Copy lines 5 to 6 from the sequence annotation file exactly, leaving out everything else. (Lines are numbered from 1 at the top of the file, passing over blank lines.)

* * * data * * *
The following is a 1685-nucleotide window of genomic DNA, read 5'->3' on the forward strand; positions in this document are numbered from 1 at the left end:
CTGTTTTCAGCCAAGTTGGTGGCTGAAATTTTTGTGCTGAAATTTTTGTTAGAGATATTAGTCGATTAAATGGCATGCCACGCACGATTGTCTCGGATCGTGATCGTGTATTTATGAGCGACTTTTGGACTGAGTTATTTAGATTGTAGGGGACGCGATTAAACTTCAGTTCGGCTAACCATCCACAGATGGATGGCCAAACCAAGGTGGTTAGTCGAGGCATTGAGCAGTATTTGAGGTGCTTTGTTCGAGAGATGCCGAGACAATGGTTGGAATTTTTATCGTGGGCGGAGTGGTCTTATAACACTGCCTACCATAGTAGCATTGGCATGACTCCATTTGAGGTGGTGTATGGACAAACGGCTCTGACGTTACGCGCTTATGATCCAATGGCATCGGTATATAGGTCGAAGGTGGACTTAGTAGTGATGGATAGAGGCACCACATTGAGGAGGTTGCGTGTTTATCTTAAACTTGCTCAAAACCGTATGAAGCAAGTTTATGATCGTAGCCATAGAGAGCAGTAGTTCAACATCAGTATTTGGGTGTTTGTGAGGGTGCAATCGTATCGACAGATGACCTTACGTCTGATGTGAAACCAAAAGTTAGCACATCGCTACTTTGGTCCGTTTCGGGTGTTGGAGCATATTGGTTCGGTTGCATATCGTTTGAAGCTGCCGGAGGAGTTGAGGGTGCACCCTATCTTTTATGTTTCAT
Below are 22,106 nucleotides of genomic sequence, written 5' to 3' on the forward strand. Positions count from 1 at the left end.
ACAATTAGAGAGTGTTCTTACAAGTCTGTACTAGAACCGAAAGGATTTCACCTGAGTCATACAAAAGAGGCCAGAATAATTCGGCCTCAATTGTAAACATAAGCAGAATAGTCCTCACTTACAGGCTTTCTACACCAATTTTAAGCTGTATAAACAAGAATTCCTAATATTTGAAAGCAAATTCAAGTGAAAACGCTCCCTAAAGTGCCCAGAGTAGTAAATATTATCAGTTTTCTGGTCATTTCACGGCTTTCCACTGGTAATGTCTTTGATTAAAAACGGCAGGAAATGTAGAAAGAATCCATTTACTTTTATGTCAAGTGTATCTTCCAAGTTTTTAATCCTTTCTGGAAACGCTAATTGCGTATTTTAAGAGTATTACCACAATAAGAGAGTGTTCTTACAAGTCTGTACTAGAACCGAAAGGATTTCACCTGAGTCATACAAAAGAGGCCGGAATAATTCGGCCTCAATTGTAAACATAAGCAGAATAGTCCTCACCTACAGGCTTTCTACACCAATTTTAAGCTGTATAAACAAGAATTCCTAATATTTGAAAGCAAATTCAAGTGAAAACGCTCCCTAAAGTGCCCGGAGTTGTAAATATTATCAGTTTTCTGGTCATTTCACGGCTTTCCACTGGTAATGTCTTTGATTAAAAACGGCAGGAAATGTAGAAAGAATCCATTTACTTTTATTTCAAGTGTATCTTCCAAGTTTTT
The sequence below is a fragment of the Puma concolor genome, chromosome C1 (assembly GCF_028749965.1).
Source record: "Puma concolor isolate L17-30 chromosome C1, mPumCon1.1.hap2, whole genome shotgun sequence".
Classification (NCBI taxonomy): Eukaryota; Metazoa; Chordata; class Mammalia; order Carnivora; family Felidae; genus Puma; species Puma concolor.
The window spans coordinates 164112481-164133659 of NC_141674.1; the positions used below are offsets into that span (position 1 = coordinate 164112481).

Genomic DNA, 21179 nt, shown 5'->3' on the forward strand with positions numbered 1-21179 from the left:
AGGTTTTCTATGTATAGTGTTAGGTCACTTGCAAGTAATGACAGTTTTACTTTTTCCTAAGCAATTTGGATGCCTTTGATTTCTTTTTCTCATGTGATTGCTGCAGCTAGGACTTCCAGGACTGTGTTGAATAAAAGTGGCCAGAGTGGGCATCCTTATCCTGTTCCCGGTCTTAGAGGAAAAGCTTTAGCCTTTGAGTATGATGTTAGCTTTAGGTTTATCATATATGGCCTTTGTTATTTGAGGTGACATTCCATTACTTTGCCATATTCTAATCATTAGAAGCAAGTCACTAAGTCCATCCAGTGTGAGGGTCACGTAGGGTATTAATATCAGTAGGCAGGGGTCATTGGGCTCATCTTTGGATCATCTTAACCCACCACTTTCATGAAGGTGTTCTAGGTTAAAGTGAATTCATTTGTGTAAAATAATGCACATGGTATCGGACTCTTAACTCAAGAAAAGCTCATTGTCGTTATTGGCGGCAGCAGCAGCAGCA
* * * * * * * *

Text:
The sequence below is a fragment of the Puma concolor genome, chromosome C1 (assembly GCF_028749965.1).
Source record: "Puma concolor isolate L17-30 chromosome C1, mPumCon1.1.hap2, whole genome shotgun sequence".